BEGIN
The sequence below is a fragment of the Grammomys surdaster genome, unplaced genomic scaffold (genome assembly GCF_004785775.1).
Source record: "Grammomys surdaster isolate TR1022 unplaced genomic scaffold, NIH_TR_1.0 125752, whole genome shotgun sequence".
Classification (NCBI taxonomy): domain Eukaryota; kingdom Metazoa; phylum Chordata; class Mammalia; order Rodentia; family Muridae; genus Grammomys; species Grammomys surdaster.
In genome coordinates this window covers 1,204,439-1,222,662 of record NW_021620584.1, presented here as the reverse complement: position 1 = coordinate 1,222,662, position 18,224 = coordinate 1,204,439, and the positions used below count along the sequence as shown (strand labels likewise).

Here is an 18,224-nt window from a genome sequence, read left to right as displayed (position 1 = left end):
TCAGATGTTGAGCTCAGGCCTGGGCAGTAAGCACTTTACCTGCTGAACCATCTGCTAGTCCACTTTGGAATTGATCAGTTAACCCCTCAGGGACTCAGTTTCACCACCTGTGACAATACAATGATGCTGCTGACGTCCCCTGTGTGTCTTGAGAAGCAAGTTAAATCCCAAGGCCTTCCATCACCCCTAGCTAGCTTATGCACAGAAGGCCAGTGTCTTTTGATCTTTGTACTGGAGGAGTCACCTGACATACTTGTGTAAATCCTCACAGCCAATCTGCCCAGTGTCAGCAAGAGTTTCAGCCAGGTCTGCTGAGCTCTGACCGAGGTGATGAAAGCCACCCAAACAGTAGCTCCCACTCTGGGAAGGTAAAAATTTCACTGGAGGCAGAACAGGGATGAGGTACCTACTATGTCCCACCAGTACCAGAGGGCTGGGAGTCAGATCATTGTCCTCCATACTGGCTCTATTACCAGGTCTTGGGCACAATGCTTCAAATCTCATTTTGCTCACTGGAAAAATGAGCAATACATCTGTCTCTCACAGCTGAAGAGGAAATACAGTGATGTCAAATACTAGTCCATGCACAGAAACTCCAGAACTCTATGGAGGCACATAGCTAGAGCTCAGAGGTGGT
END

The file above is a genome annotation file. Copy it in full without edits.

The sequence below is a fragment of the Grammomys surdaster genome, unplaced genomic scaffold (genome assembly GCF_004785775.1).
Source record: "Grammomys surdaster isolate TR1022 unplaced genomic scaffold, NIH_TR_1.0 125752, whole genome shotgun sequence".
Classification (NCBI taxonomy): domain Eukaryota; kingdom Metazoa; phylum Chordata; class Mammalia; order Rodentia; family Muridae; genus Grammomys; species Grammomys surdaster.
In genome coordinates this window covers 1,204,439-1,222,662 of record NW_021620584.1, presented here as the reverse complement: position 1 = coordinate 1,222,662, position 18,224 = coordinate 1,204,439, and the positions used below count along the sequence as shown (strand labels likewise).

Here is an 18,224-nt window from a genome sequence, read left to right as displayed (position 1 = left end):
TCAGATGTTGAGCTCAGGCCTGGGCAGTAAGCACTTTACCTGCTGAACCATCTGCTAGTCCACTTTGGAATTGATCAGTTAACCCCTCAGGGACTCAGTTTCACCACCTGTGACAATACAATGATGCTGCTGACGTCCCCTGTGTGTCTTGAGAAGCAAGTTAAATCCCAAGGCCTTCCATCACCCCTAGCTAGCTTATGCACAGAAGGCCAGTGTCTTTTGATCTTTGTACTGGAGGAGTCACCTGACATACTTGTGTAAATCCTCACAGCCAATCTGCCCAGTGTCAGCAAGAGTTTCAGCCAGGTCTGCTGAGCTCTGACCGAGGTGATGAAAGCCACCCAAACAGTAGCTCCCACTCTGGGAAGGTAAAAATTTCACTGGAGGCAGAACAGGGATGAGGTACCTACTATGTCCCACCAGTACCAGAGGGCTGGGAGTCAGATCATTGTCCTCCATACTGGCTCTATTACCAGGTCTTGGGCACAATGCTTCAAATCTCATTTTGCTCACTGGAAAAATGAGCAATACATCTGTCTCTCACAGCTGAAGAGGAAATACAGTGATGTCAAATACTAGTCCATGCACAGAAACTCCAGAACTCTATGGAGGCACATAGCTAGAGCTCAGAGGTGGT